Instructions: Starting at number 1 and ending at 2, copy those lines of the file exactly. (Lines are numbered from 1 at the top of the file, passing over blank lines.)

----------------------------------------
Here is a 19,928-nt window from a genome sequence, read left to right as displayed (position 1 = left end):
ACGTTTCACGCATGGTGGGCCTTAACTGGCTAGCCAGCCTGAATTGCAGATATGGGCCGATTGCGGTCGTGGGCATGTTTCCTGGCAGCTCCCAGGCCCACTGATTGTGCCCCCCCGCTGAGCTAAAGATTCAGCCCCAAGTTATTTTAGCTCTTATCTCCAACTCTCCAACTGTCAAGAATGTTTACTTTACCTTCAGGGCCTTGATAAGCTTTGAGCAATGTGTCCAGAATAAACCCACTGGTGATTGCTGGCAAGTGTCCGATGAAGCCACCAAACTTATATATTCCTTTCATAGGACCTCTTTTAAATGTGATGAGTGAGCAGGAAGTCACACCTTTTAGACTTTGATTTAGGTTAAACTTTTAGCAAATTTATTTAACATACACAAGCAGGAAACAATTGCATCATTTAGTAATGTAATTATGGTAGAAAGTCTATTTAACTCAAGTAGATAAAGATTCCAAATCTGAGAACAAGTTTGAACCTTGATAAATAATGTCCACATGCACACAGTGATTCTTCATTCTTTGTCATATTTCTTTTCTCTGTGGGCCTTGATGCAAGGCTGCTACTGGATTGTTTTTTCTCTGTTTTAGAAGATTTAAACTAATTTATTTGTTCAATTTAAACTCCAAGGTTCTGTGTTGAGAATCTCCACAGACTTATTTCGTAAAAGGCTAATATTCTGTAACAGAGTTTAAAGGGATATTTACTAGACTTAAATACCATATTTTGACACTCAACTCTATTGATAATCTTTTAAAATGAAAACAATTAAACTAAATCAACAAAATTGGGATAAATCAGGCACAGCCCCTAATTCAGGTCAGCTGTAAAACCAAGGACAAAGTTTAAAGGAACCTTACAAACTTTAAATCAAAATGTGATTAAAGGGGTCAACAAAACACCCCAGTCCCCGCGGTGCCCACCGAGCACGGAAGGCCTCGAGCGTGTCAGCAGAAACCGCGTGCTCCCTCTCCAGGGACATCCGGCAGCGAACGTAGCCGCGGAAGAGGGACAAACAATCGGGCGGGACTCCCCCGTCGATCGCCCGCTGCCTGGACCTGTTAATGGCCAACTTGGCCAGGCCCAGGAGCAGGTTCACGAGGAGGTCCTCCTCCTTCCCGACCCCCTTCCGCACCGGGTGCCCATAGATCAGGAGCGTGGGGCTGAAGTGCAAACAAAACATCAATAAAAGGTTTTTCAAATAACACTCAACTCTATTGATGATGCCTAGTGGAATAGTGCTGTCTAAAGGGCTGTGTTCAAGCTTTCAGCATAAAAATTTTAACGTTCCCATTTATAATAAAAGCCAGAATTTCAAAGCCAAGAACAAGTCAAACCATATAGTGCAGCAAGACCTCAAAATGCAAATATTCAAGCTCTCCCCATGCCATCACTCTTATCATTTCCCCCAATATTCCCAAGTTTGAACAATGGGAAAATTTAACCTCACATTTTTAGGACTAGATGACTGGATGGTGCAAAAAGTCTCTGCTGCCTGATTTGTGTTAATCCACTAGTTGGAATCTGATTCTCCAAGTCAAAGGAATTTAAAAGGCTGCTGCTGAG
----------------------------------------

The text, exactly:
Here is a 19,928-nt window from a genome sequence, read left to right as displayed (position 1 = left end):
ACGTTTCACGCATGGTGGGCCTTAACTGGCTAGCCAGCCTGAATTGCAGATATGGGCCGATTGCGGTCGTGGGCATGTTTCCTGGCAGCTCCCAGGCCCACTGATTGTGCCCCCCCGCTGAGCTAAAGATTCAGCCCCAAGTTATTTTAGCTCTTATCTCCAACTCTCCAACTGTCAAGAATGTTTACTTTACCTTCAGGGCCTTGATAAGCTTTGAGCAATGTGTCCAGAATAAACCCACTGGTGATTGCTGGCAAGTGTCCGATGAAGCCACCAAACTTATATATTCCTTTCATAGGACCTCTTTTAAATGTGATGAGTGAGCAGGAAGTCACACCTTTTAGACTTTGATTTAGGTTAAACTTTTAGCAAATTTATTTAACATACACAAGCAGGAAACAATTGCATCATTTAGTAATGTAATTATGGTAGAAAGTCTATTTAACTCAAGTAGATAAAGATTCCAAATCTGAGAACAAGTTTGAACCTTGATAAATAATGTCCACATGCACACAGTGATTCTTCATTCTTTGTCATATTTCTTTTCTCTGTGGGCCTTGATGCAAGGCTGCTACTGGATTGTTTTTTCTCTGTTTTAGAAGATTTAAACTAATTTATTTGTTCAATTTAAACTCCAAGGTTCTGTGTTGAGAATCTCCACAGACTTATTTCGTAAAAGGCTAATATTCTGTAACAGAGTTTAAAGGGATATTTACTAGACTTAAATACCATATTTTGACACTCAACTCTATTGATAATCTTTTAAAATGAAAACAATTAAACTAAATCAACAAAATTGGGATAAATCAGGCACAGCCCCTAATTCAGGTCAGCTGTAAAACCAAGGACAAAGTTTAAAGGAACCTTACAAACTTTAAATCAAAATGTGATTAAAGGGGTCAACAAAACACCCCAGTCCCCGCGGTGCCCACCGAGCACGGAAGGCCTCGAGCGTGTCAGCAGAAACCGCGTGCTCCCTCTCCAGGGACATCCGGCAGCGAACGTAGCCGCGGAAGAGGGACAAACAATCGGGCGGGACTCCCCCGTCGATCGCCCGCTGCCTGGACCTGTTAATGGCCAACTTGGCCAGGCCCAGGAGCAGGTTCACGAGGAGGTCCTCCTCCTTCCCGACCCCCTTCCGCACCGGGTGCCCATAGATCAGGAGCGTGGGGCTGAAGTGCAAACAAAACATCAATAAAAGGTTTTTCAAATAACACTCAACTCTATTGATGATGCCTAGTGGAATAGTGCTGTCTAAAGGGCTGTGTTCAAGCTTTCAGCATAAAAATTTTAACGTTCCCATTTATAATAAAAGCCAGAATTTCAAAGCCAAGAACAAGTCAAACCATATAGTGCAGCAAGACCTCAAAATGCAAATATTCAAGCTCTCCCCATGCCATCACTCTTATCATTTCCCCCAATATTCCCAAGTTTGAACAATGGGAAAATTTAACCTCACATTTTTAGGACTAGATGACTGGATGGTGCAAAAAGTCTCTGCTGCCTGATTTGTGTTAATCCACTAGTTGGAATCTGATTCTCCAAGTCAAAGGAATTTAAAAGGCTGCTGCTGAG